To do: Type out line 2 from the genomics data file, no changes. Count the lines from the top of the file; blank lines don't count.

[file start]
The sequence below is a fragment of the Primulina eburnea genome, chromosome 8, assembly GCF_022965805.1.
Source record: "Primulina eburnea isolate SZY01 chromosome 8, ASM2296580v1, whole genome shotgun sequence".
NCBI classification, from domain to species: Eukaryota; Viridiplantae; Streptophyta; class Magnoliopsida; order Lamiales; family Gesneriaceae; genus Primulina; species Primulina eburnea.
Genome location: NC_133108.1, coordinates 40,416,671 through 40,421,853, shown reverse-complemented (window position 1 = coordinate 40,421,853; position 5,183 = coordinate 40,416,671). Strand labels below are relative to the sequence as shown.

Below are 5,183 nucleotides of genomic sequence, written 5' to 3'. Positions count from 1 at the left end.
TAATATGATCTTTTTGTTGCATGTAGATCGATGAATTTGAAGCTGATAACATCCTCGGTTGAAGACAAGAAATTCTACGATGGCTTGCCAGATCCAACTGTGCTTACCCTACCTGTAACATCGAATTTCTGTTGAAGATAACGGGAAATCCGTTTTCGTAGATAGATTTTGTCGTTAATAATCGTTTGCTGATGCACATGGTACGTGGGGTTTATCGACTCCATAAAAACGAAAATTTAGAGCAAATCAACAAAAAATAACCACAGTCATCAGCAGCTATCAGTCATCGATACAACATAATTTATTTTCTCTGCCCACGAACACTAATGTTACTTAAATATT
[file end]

Source record: "Primulina eburnea isolate SZY01 chromosome 8, ASM2296580v1, whole genome shotgun sequence".